YU-Qwest SIGs: SPORT
YU_SPORT_1: Re: "Slovenci" i Olimpijada
Re: "Slovenci" i Olimpijada
Jure Mesaric (Jurij.Mesaric@quest.arnes.si)
Sat, 27 Jul 1996 12:00:59 -0700
Vlado Bevc wrote:
> STUKELJ'S WARTIME EXPERIENCE WITH THE SLOVENIAN PARTISANS
> [From the book:"On The Ramparts" by Ladislav Bevc]
> Here is part of Stukelj's story covering the wartime years which,
> naturally, would be embarrassing for the Slovenian Embassy to pass
> on considering that Slovenian Partisans had very nearly succeeded
> in doing in the Slovenian Olympic Champion.
> During the World War II, Stukelj was a judge in Novo Mesto,
> Slovenia. In 1943, when Italy, which was occupying that part of
> Slovenia, surrendered and, according to the instructions of the
> Allied Expeditionary Force, handed the town over to Tito's
> partisans. The partisans immediately declared a general
> mobilization and Stukelj was readily drafted into the partisan
> formations as a private. Because he had not joined the partisans
> voluntarily and had in addition been a Sokol, a member of the Slav
> gymnast and patriotic organization, the communists suspected that
> Stukelj might not have the appropriate enthusiasm for their cause.
> Stukelj was ordered to appear before the communist divisional
> Judge Advocate Joze Rus who greeted him with the ominous words:
> "We hear that there is something wrong with you!"
> [Joze Rus, district judge in Ljubljana; before the war tried to
> infiltrate the Sokol organization with the communists and later at
> the first session of the Communist "Parliament" in Jajce proposed
> that Tito be voted the title of Marshal of Yugoslavia, he became
> the President of the Yugoslav rubber stamp Assembly after the war
> and eventually declared a "hero." -- Milovan Djilas, in his book
> Wartime, Harcourt, Brace, Jovanovich, New York, 1977, p. 235,
> characterized Rus as a man of rather limited limited political
> potential but useful for having brought with him into the
> communist fold several Sokols who had turned communists.]
> When Stukelj came out of the interrogation his gun, which he had
> to leave outside, was gone and he was sentenced to forced labor in
> a detachment assigned to clear the rubble from sites bombed by the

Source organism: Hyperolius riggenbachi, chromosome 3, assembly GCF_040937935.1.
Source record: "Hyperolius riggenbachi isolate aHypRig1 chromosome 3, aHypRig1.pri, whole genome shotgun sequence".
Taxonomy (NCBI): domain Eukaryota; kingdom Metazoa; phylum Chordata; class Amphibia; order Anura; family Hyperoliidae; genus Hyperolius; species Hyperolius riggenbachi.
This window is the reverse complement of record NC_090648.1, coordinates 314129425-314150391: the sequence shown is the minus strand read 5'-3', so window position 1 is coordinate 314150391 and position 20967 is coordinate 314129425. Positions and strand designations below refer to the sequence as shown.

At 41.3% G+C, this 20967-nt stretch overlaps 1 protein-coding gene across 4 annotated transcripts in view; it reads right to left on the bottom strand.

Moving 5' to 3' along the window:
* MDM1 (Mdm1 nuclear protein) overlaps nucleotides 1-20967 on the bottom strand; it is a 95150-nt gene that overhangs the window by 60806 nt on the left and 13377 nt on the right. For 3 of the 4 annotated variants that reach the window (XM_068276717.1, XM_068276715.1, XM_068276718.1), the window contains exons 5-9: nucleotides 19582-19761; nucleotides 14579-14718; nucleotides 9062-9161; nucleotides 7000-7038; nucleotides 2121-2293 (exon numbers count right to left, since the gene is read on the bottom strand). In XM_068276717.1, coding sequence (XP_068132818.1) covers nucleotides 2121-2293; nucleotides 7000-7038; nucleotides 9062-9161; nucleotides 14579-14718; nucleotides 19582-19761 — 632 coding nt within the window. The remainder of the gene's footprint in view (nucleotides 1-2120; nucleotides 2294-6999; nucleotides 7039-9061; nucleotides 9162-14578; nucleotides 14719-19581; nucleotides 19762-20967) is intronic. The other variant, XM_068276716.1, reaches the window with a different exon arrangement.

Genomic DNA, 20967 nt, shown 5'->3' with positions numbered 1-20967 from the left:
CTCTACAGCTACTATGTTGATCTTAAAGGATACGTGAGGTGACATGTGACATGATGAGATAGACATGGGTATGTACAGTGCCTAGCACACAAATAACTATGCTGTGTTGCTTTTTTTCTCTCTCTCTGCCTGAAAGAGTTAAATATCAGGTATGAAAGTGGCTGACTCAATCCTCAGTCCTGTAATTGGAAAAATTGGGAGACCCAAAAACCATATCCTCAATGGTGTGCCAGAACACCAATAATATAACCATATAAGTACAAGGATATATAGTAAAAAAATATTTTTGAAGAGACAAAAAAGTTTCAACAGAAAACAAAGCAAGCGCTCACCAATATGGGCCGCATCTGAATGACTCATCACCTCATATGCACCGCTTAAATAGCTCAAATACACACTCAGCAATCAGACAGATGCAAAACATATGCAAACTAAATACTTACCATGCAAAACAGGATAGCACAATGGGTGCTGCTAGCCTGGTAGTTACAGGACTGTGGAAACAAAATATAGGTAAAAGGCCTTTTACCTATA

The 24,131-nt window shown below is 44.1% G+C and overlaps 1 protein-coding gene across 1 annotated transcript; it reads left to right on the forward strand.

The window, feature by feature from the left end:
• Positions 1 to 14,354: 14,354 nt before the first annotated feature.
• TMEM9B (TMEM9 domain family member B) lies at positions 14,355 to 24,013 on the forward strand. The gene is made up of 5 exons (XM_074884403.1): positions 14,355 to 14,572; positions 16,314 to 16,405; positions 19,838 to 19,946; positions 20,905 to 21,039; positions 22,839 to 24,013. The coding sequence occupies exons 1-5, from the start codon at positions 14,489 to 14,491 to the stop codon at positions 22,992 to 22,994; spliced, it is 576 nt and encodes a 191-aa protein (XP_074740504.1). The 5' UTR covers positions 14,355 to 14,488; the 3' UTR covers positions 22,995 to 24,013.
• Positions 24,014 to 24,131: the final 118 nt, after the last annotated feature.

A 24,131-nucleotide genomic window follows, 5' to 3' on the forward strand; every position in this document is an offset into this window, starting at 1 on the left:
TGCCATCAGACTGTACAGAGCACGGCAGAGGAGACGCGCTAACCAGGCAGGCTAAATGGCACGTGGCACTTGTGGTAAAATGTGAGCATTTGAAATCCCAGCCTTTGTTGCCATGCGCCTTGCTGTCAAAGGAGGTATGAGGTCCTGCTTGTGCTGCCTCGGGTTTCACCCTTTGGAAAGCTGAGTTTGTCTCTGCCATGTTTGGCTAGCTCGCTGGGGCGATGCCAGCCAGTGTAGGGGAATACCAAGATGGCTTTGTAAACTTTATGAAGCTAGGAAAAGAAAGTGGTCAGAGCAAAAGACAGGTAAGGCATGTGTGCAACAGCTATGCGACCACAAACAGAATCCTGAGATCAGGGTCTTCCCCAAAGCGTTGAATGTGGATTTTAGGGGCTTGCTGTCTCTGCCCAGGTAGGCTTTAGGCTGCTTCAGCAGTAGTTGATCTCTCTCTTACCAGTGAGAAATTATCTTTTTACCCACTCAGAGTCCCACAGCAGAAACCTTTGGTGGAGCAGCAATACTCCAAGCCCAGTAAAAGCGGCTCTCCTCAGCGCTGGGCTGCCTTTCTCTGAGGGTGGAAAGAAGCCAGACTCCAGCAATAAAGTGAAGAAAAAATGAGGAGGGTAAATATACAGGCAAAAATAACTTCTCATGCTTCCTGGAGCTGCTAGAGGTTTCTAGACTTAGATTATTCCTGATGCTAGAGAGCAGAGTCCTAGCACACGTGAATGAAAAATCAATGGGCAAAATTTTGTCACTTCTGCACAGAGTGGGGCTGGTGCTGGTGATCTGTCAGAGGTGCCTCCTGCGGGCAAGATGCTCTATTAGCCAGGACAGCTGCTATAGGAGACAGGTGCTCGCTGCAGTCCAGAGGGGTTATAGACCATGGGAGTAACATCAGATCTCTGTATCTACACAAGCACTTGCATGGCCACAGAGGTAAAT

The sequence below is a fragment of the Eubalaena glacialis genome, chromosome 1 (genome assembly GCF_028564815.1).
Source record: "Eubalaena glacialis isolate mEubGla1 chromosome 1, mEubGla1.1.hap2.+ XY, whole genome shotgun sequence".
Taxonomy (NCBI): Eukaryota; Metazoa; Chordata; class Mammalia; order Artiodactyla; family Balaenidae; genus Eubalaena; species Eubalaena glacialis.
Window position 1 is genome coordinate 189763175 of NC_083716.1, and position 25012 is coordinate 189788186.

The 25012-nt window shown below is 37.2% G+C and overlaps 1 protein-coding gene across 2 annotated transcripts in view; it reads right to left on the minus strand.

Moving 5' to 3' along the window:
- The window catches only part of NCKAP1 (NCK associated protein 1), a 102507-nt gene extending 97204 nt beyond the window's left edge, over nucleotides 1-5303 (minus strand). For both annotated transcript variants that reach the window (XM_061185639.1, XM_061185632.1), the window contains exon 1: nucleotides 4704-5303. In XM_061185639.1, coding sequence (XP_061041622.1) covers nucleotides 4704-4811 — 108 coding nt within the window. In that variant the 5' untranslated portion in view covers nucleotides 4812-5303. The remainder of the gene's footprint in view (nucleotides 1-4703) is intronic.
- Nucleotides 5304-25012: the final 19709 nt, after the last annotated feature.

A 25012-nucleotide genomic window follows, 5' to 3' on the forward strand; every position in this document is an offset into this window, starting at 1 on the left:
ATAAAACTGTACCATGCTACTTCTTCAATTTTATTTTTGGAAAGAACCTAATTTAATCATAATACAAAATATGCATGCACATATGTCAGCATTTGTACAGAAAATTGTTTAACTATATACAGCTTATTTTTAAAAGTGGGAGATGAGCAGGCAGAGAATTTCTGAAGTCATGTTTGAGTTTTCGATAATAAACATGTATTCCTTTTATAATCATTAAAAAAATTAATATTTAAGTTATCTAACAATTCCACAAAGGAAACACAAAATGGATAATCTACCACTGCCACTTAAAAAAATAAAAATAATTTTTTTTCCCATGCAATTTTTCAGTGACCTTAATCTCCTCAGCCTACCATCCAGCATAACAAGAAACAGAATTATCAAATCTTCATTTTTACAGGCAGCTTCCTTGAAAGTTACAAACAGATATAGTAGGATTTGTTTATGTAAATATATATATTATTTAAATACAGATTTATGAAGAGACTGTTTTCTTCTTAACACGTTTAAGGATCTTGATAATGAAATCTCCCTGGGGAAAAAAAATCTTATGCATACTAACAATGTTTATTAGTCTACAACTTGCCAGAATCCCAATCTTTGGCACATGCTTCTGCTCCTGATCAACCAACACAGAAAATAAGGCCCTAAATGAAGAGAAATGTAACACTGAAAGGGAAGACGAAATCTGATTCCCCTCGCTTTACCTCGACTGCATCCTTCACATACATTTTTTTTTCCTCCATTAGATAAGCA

> Germans. Within a week or two, the Germans moved toward Novo
> Mesto and the partisans, who were guarding Stukelj and other
> prisoners fled in a hurry before the advancing storm troopers,
> leaving the prisoners to their fate. The partisans were brave
> only when it came to shooting unarmed men, women or children or
> when they terrorized the civilian population but they knew better
> than to stand up to the SS. When the Germans came across the
> prisoners, who were clad in the partisan uniforms, they lined them
> against the wall to be summarily shot. Stukelj was able to
> attract the attention of the German officer, explained to him that
> he was no communist, and showed him his identity card from the
> Olympic Games in Berlin in 1936 signed by Adolf Hitler himself.
> The German officer examined the document and decided to let
> Stukelj go.
> The attempt of Joze Rus and the Slovenian communists to get rid of
> the "bourgeois" Olympian champion was thus thwarted and Stukelj
> lived to see the golden old age and the Olympics in Atlanta. It
> was the unknown German officer, who thought more highly of the
> Olympic Champion than his own compatriots, and the signature of
> Hitler that saved Stukelj from certain death!
Smesno. Gospod Stukelj je v Atlanti veliko casa prezivel z g. Milanom Kucanom, Kocjancicem..., ki
so bili nekoc vsi clani KPS. Njihova prisotnost ga ocitno ni motila. Torej je na dogodke, ki ste jih
opisali zgoraj, pozabil, ali pa so se zgodili nekoliko drugace.
Dokazal je, da je mogoce premagati nesporazume v zelji pomagati svoji domovini. In to je tisto, cesar
Vi, gospod Bevc, v svojem bolestnem sovrastvu ne boste nikoli zmogli.
Nekateri pac imajo stil, nekateri ga pa nimajo. Vi ga zagotovo nimate.